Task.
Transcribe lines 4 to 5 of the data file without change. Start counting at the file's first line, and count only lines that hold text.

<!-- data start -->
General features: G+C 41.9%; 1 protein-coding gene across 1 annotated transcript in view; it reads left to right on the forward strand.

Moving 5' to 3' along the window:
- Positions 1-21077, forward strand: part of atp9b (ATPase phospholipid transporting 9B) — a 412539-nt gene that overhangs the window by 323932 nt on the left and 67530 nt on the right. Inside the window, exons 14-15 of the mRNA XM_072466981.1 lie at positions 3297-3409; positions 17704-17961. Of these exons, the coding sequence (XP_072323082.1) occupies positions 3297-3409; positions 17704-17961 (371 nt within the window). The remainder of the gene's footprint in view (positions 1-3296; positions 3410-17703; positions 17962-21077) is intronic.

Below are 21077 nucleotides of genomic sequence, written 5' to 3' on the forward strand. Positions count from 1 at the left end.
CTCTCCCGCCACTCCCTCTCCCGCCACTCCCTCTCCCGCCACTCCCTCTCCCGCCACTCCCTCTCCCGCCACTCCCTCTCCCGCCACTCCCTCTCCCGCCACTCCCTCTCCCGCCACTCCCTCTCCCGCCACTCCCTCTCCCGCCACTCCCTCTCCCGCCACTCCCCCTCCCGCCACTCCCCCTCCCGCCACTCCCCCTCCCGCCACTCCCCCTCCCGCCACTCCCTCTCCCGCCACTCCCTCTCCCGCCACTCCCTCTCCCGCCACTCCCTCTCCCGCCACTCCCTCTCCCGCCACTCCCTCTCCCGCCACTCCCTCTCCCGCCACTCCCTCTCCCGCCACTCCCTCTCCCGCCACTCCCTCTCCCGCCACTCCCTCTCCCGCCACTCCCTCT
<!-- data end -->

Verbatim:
Below are 21077 nucleotides of genomic sequence, written 5' to 3' on the forward strand. Positions count from 1 at the left end.
CTCTCCCGCCACTCCCTCTCCCGCCACTCCCTCTCCCGCCACTCCCTCTCCCGCCACTCCCTCTCCCGCCACTCCCTCTCCCGCCACTCCCTCTCCCGCCACTCCCTCTCCCGCCACTCCCTCTCCCGCCACTCCCTCTCCCGCCACTCCCTCTCCCGCCACTCCCCCTCCCGCCACTCCCCCTCCCGCCACTCCCCCTCCCGCCACTCCCCCTCCCGCCACTCCCTCTCCCGCCACTCCCTCTCCCGCCACTCCCTCTCCCGCCACTCCCTCTCCCGCCACTCCCTCTCCCGCCACTCCCTCTCCCGCCACTCCCTCTCCCGCCACTCCCTCTCCCGCCACTCCCTCTCCCGCCACTCCCTCTCCCGCCACTCCCTCTCCCGCCACTCCCTCT